Gather Federal Credit Union Cares About Your Financial Security
Scam of The Week: Sp0t thę HomogIyph
Microsoft recently announced legal action against domains that impersonate the brand using homoglyphs. A homoglyph is a letter or character that closely resembles another letter or character. Cybercriminals use homoglyphs to trick you into thinking a domain belongs to a trusted company.
Here’s an example: Scammers could use a zero (0) in place of a capital letter “O” or they could use a lowercase letter “L” in place of a capital letter “i”. Using these examples, the bad guys can impersonate MICROSOFT[dot]COM as MlCR0S0FT[dot]COM. Some cybercriminals take this method one step further by using characters from other languages. For example, the Russian character “Ь” could be used in place of an English letter “b”.
Don’t fall for this trick! Remember the tips below:
- Be cautious when you receive an email that you were not expecting. This trick can be used to impersonate any company, brand, or even a person’s name.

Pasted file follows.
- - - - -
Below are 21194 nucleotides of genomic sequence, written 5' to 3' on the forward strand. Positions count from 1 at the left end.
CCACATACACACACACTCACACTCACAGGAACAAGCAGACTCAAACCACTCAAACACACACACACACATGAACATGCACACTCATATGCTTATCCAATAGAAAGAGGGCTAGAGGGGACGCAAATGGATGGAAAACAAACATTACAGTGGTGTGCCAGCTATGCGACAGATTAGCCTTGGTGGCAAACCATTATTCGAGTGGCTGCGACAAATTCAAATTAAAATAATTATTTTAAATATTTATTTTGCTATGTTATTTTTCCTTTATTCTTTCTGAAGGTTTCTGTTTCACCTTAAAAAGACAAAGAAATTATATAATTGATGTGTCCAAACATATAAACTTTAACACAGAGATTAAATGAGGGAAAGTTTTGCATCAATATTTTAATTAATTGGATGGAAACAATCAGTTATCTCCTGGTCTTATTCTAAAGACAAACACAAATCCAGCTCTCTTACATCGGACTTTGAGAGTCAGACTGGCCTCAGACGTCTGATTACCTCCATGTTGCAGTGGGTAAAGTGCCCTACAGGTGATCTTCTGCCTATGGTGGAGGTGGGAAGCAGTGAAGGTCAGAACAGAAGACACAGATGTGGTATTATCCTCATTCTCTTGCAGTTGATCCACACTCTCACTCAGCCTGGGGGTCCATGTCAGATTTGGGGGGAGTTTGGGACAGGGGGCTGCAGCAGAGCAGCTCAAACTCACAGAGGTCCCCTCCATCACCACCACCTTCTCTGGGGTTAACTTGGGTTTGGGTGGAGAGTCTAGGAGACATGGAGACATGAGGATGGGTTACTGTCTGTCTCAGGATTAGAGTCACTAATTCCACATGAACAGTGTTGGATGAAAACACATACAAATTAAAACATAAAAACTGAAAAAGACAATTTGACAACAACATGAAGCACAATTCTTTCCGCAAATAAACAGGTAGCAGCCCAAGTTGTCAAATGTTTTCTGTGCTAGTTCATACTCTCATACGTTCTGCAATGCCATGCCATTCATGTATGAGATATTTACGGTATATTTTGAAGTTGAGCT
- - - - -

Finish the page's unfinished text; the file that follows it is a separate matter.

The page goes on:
- Before you click, always hover over a link to preview the destination, even if you think the email is legitimate. Pay close attention to the characters in the URL.
- If you’re asked to log in to an account or an online service, navigate to the official website and log in there. That way, you can ensure you’re logging in to the real website and not a phony look-alike website.
The KnowBe4 Security Team
Take Extra Precautions Against ID Theft and Fraud
- Please beware of suspicious "phishing" eMails or telemarketing phone calls asking you to verify your identification or account information.
- Be on the alert for bogus charities asking for donations.
- Never respond to eMails requesting verification of account information.
- Watch out for fake invoices that might appear to be from a legitimate company, such as FedEx, UPS, or US Customs asking for credit card information in order to complete the delivery of a package.